The moon is waxing. The morning stars are Mercury, Venus and Saturn. Evening stars include Jupiter, Neptune, Uranus and Mars.
Those born on this date are under the sign of Sagittarius. They include Britain's Joseph Grimaldi, known as the "greatest clown in history," in 1778; British Methodist leader and hymnist Charles Wesley in 1788; English physicist Joseph Thomson, discoverer of the electron, in 1856; Austro-Hungarian Archduke Franz Ferdinand in 1863; British short story writer Saki (H.H. Munro) in 1870; Soviet leader Joseph Stalin in 1878; Swiss modernist painter Paul Klee in 1879; baseball Hall of Fame member Tyrus "Ty" Cobb in 1886; film director George Stevens ("Shane," "A Place in the Sun," "Giant") in 1904; West German statesman Willy Brandt (Nobel Peace Price laureate) and writer Alfred Bester, both in 1913; actors Betty Grable in 1916 and Ossie Davis in 1917; chef Jacques Pepin in 1935 (age 77); Rolling Stones guitarist Keith Richards in 1943 (age 69); South African activist Steve Biko and film director Steven Spielberg (age 66), both in 1946; movie critic/historian Leonard Maltin in 1950 (age 62); actors Ray Liotta in 1954 (age 58), Brad Pitt in 1963 (age 49) and Katie Holmes in 1978 (age 34); and singer Christina Aguilera in 1980 (age 32).
On this date in history:
In 1865, the 13th Amendment to the Constitution abolished slavery in the United States.
In 1912, after three years of digging in the Piltdown gravel pit in Sussex, England, amateur archaeologist Charles Dawson announced the discovery of two skulls that appeared to belong to a primitive hominid and ancestor of man. The find turned out to be a hoax.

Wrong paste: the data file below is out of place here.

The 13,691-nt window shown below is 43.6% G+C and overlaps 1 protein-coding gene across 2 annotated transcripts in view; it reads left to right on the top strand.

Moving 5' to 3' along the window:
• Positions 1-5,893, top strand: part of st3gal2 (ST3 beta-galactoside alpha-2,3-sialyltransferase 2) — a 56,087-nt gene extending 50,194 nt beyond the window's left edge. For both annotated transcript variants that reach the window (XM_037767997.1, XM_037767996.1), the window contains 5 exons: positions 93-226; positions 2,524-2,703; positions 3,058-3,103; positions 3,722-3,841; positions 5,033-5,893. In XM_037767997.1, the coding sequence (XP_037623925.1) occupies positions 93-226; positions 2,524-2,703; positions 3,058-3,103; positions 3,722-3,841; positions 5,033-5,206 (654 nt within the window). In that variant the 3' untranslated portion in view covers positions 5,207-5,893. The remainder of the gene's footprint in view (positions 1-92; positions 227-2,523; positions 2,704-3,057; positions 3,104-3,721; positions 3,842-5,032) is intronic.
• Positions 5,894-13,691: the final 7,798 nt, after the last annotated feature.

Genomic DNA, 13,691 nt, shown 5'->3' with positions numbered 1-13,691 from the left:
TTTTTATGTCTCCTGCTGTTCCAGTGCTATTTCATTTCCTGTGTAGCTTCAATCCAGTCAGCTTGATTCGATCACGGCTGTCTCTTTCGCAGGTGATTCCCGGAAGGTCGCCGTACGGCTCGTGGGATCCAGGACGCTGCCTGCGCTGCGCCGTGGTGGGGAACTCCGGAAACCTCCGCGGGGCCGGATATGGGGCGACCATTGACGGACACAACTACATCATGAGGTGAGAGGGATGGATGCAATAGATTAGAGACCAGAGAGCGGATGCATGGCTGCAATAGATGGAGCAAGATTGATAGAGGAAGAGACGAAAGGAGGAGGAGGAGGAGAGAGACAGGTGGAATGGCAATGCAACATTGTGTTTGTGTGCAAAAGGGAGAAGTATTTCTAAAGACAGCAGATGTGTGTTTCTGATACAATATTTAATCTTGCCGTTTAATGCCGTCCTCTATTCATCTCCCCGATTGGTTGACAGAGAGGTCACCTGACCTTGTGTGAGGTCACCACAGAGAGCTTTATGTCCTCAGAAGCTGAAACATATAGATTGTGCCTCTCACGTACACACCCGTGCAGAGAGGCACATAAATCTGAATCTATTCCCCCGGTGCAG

In 1989, a pipe bomb killed Savannah, Ga., City Councilman Robert Robinson, hours after a bomb was discovered at the Atlanta federal courthouse. A racial motive was cited in a rash of bomb incidents.
In 1991, General Motors announced it would close 21 plants and eliminate 74,000 jobs in four years to offset record losses.
In 1997, South Koreans elected longtime leftist opposition leader Kim Dae-jong president, marking the first time that a member of the opposition defeated a candidate of the New Korea Party and its predecessors.
Also in 1997, the 6-mile-long Tokyo Bay tunnel connecting Kawasaki and Kisarazu opened. The project took 8 1/2 years to complete and cost $17 billion.
In 2004, the United States officially forgave all of the $4.1 billion owed the government by Iraq and urged other creditors to do the same.
In 2005, Israeli Prime Minister Ariel Sharon, 77, was hospitalized after suffering what was described as a mild stroke.
And, in 2005, Bolivia elected Eso Morales as its first Indian president.
In 2006, Robert Gates was sworn in as the U.S. Defense secretary. He served until July 1, 2011.
In 2008, Rwandan Col. Theoneste Bagosora was convicted of genocide by a U.N. court for his involvement in the 1994 massacre of 800,000 people.
In 2010, the U.S. Congress voted to repeal "don't ask, don't tell" policy that prohibits openly gay men and women from serving in the military. U.S. President Barack Obama signed the measure into law Dec. 22.
In 2011, gas prices in the United States fell more than 5 cents over the previous two weeks as crude oil prices dropped. The average regular gasoline was $3.24 a gallon.
Also in 2011, former Czech President Vaclav Havel, one of the leading anti-Communist dissidents of the 1970s and 1980s, died at the age of 75.
A thought for the day: Anatole France said, "To know is nothing at all; to imagine is everything."
UPI Almanac for Tuesday, Sept. 23, 2014
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